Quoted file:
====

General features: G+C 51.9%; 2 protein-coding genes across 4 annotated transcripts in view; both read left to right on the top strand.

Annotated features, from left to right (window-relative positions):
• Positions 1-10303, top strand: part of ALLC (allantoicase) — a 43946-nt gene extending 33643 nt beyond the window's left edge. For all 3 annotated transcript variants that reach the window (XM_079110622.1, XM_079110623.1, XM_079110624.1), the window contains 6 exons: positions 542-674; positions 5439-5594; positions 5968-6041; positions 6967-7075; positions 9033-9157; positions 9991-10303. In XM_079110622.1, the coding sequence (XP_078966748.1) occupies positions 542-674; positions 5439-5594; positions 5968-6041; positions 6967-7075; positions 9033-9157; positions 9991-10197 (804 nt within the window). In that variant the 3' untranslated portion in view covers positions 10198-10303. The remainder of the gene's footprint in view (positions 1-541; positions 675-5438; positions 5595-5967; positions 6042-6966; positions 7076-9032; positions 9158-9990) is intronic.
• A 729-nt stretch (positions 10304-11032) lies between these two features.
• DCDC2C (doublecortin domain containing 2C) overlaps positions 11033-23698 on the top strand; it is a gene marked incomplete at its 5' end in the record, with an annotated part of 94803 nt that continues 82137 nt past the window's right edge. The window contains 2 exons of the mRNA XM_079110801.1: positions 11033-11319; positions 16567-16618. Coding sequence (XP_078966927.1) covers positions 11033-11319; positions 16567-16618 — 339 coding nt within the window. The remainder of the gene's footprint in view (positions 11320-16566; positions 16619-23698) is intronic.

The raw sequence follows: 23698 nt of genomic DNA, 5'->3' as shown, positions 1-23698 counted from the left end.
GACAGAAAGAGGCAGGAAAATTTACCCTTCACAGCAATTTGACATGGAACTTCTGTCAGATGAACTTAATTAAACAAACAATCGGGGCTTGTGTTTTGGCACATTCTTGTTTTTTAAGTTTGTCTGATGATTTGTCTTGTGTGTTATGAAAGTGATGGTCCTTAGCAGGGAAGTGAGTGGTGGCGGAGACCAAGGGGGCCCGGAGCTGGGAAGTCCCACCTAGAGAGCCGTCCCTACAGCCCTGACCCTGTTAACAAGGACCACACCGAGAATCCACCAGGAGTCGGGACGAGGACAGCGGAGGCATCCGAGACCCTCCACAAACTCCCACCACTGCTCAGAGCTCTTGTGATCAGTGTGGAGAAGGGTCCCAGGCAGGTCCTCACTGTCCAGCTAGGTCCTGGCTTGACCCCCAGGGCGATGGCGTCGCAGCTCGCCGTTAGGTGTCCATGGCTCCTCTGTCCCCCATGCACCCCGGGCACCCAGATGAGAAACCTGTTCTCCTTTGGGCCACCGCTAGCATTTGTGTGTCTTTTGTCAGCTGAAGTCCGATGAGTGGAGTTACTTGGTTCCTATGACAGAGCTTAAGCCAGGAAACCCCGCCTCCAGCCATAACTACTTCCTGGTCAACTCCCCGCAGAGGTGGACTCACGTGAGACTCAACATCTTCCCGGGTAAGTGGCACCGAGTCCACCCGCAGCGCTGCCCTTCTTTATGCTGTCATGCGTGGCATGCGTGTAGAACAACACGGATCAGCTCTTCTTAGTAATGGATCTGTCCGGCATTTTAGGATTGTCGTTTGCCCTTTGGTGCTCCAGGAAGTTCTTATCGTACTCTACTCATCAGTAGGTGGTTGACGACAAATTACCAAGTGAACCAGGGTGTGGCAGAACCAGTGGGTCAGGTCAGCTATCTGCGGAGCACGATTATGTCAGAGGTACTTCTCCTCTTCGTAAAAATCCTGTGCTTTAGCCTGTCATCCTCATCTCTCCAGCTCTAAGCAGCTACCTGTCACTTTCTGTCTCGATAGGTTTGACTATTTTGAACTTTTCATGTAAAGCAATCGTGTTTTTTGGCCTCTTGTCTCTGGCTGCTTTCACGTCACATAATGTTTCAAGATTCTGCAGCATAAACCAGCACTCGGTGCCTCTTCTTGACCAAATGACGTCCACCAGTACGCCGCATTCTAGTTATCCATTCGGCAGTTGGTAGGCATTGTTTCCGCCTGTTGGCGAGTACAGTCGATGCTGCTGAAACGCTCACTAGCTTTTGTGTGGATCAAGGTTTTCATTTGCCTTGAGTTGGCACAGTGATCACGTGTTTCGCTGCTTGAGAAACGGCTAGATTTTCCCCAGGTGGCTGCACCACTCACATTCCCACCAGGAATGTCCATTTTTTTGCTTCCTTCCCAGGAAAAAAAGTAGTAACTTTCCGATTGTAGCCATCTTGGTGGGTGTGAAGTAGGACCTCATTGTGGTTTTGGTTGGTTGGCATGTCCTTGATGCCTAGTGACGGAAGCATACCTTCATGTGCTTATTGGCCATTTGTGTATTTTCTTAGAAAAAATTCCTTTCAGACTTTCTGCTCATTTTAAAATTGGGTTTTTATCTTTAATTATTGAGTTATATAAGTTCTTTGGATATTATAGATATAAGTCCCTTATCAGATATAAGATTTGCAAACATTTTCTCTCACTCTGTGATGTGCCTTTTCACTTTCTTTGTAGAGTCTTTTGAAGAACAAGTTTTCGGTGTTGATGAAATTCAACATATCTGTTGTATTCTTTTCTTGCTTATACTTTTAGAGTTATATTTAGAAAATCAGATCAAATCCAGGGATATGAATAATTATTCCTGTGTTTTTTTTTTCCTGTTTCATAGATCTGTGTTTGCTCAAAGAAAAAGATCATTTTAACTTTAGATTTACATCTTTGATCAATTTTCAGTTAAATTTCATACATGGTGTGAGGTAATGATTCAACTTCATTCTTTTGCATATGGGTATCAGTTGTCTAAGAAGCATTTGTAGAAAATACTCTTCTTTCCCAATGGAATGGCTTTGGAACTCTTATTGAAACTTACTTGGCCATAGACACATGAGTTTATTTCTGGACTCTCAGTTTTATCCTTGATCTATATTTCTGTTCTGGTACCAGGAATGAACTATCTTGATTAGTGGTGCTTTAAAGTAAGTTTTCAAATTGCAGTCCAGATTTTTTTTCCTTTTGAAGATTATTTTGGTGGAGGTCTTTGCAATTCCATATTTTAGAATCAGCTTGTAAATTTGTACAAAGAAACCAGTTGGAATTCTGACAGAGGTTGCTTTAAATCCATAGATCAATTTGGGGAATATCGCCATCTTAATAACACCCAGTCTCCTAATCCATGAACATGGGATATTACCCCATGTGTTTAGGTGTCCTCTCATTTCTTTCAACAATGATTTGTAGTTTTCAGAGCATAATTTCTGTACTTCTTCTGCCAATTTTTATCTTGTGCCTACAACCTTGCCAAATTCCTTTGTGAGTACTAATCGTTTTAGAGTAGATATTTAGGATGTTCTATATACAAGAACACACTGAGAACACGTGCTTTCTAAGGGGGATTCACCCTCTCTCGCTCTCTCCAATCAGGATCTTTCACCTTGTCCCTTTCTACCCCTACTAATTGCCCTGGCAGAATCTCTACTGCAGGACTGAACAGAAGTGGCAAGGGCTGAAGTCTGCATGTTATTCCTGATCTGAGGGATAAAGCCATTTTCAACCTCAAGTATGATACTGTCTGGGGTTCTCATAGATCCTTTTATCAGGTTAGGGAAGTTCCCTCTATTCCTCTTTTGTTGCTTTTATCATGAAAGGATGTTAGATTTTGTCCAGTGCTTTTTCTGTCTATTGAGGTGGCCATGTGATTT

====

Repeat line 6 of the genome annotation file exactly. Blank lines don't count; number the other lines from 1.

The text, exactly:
The raw sequence follows: 23698 nt of genomic DNA, 5'->3' as shown, positions 1-23698 counted from the left end.